Educating for a Sustainable Future - Resources

Case Study 7.6.1 The Gyula Juhász Practicum School of the University of Szeged, Hungary
Title: Fieldwork for City Children
Main Whole School Strand: Research and Evaluation
1. Description of the School

The Practicum School of the University of Szeged Teacher Training College Faculty is situated in Szeged, in southern Hungary. The school is used by faculty staff to trial, develop and demonstrate new teaching techniques and by trainee teachers to develop their basic skills. There are 500-550 college students who practise teaching at the Gyula Juhász School with the help of 54 mentor teachers. The college students face the beauty and difficulties of the teaching profession here for the first time. The school has 82 teachers and 900-950 pupils. There are four classes for each Grade 1-6 (ages 7– 13) and five classes in Grades 7-8 (13 – 15 year old). The pupils’ families are from different social strata but most of them are well educated. Although the children come from all over the city, they are not specially selected to attend the school.

2. Aims and Outcomes of the Project

The school is in the centre of a large industrial and commercial city and its site is cramped with only a small yard as a playground. There is little open land nearby. The teachers feel that it is important to take pupils into a more natural environment so that they can have first hand contact with wildlife. At Fifth Grade (11-12 years old) geography, biology and physics are taught as integrated science by a team of three teachers. A week-long residential fieldwork course was incorporated into this programme.

3. The Project: Content and Development
For one week, lessons were taught at the Educational Centre of the National Park of Kiskunság (the Sand-Hills of Fülöpháza). In order to make this experience as colourful as possible and to use all the advantages of this kind of teaching, colleagues from other subjects were also involved. During the week pupils took part in various activities which included:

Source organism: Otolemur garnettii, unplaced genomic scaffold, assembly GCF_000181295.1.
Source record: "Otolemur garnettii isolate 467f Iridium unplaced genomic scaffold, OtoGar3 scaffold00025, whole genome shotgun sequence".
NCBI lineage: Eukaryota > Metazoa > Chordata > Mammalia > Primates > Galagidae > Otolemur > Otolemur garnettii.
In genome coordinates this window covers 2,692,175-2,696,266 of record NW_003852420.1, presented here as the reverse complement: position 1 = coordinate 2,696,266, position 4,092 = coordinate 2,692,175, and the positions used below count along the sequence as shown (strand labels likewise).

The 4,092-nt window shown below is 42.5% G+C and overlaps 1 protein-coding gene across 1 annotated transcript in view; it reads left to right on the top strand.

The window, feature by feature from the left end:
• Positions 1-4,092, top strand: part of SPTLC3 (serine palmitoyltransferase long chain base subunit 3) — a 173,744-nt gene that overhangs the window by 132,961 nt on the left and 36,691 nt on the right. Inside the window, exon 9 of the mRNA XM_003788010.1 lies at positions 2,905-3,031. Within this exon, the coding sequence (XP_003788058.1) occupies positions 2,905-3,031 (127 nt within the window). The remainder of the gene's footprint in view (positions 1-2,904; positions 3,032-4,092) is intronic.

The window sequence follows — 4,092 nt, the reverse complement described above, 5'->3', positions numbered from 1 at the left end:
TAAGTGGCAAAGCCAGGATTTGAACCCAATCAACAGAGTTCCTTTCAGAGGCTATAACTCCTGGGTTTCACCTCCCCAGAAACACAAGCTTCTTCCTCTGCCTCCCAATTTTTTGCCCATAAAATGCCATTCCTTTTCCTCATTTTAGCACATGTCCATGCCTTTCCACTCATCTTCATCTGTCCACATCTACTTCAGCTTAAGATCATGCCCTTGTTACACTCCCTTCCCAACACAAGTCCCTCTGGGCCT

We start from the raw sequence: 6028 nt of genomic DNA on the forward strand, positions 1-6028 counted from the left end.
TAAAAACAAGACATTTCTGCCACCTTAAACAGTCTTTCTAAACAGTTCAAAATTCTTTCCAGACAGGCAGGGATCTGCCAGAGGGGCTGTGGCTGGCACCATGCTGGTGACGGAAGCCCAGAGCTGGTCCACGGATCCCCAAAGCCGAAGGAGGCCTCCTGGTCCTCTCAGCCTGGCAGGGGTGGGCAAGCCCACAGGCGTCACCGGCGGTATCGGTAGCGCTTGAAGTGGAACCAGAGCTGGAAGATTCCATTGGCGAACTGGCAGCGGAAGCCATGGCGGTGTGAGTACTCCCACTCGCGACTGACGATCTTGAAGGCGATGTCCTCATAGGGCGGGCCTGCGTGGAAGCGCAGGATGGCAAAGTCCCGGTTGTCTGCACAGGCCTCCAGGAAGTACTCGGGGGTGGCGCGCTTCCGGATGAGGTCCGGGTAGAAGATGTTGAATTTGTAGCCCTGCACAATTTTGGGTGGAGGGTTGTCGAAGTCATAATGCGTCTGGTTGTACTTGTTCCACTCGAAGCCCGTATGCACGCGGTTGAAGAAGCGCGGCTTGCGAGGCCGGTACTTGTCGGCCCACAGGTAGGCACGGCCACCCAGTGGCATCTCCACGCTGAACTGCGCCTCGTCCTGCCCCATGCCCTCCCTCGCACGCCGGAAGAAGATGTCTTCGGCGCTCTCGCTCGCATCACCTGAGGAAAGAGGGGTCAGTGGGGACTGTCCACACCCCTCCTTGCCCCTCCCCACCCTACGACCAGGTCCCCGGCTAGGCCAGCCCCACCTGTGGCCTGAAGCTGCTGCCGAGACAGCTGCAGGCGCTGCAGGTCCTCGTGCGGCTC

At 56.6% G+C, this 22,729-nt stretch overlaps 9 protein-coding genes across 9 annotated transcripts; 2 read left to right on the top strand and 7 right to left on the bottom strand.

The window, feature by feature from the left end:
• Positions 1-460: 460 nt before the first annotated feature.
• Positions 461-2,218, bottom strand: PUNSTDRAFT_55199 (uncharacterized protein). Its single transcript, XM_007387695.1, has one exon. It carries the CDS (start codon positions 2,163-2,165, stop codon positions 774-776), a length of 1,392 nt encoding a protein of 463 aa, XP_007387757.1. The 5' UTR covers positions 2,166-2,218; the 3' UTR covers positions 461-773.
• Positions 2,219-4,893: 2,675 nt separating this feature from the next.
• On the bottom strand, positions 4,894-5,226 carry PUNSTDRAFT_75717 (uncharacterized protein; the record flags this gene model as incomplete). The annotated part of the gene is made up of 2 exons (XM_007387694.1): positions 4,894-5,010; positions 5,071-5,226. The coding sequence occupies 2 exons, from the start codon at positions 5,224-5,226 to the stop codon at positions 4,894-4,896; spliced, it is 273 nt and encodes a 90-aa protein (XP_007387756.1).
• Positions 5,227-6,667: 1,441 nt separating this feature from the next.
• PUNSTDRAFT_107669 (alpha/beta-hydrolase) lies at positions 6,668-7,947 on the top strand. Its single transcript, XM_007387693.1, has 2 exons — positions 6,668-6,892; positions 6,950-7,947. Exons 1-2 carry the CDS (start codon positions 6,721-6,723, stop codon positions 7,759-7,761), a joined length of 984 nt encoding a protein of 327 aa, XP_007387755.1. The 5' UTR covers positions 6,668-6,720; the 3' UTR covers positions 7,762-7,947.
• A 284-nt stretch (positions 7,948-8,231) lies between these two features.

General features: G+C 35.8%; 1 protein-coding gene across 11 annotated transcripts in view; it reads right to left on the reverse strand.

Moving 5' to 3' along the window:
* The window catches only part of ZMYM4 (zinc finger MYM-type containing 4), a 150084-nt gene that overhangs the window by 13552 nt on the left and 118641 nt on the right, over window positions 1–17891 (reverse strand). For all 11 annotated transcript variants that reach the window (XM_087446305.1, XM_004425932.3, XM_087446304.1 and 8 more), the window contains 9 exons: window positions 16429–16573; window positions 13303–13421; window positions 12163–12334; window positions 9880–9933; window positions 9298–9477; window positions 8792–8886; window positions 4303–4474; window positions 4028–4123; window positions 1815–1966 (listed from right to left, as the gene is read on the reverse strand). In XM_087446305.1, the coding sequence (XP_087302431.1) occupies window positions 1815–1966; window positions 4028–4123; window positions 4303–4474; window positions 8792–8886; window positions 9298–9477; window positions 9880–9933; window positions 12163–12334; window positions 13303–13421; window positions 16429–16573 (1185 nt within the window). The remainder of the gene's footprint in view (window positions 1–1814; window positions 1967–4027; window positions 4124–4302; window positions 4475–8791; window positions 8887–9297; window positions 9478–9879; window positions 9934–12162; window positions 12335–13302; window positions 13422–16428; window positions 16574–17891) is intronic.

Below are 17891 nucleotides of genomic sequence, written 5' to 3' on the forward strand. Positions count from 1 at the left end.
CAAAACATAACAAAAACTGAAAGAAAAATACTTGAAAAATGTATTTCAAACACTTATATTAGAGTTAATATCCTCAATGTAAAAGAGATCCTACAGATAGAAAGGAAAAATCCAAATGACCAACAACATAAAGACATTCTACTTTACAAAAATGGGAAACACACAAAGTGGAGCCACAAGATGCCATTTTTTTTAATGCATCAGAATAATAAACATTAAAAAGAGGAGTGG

1. Collecting and recording weather information (temperature, rainfall, wind speed and direction).
2. Observing the environmental destruction caused by humans and collecting ideas about how to restore nature.
3. Learning more about recycling and its practical realisation.
4. Observing and collecting information about work on the nearby farm.

4. Drivers: a) External b) Internal

a) Collaborative field work is promoted by the Hungarian Ministry of Education. The Ministry organises an internal teacher-training course to improve both field work techniques and cooperative skills. The Ministry of Environmental Protection funds one-third of the cost of environmental field trips for all primary and secondary schools. The rest of the costs are paid by the school and pupils’ parents.

b) Because of its city-centre location, the teachers of the Gyula Juhász School are keen for pupils to experience natural habitats. The school has a special local curriculum and time is provided for fieldwork. For example, teachers who are not members of this programme helped the team to prepare for the field studies programme. They did not think that the teachers of integrated science were going off on a holiday because they saw the hard work carried out before, during and after the field study programme.

5. Assessment

During the week all the pupils’ activities were recognised by “fabatkas” (tokens). The criteria for awarding
fabatkas were:


Fulfilling the compulsory tasks (e.g. collecting data about nature and interviewing National Park employees, etc.).

2. Doing the housework well.
3. Performing drama, old-time games, folk-dances and folk-songs in groups. The pupils with most fabatkas didn’t get a prize, but they had the choice of which traditional game, folk-song or folk-dance was to be performed at the leaving ceremony.
6. Evaluation

As part of the evaluation process, pupils completed the same questionnaire before and after the field trip. This survey contained questions about their attitudes, feelings and knowledge about the environment. The questionnaire included a section on peasant lifestyle. Most young Hungarian people use the word peasant as a pejorative expression for other people who are neither attractive nor intelligent. In other words, peasant working and peasant life are despised in Hungary. Before the fieldtrip lots of pupils accepted this common view, but after fieldtrip their attitudes had changed. Some extracts from the questionnaire responses follow: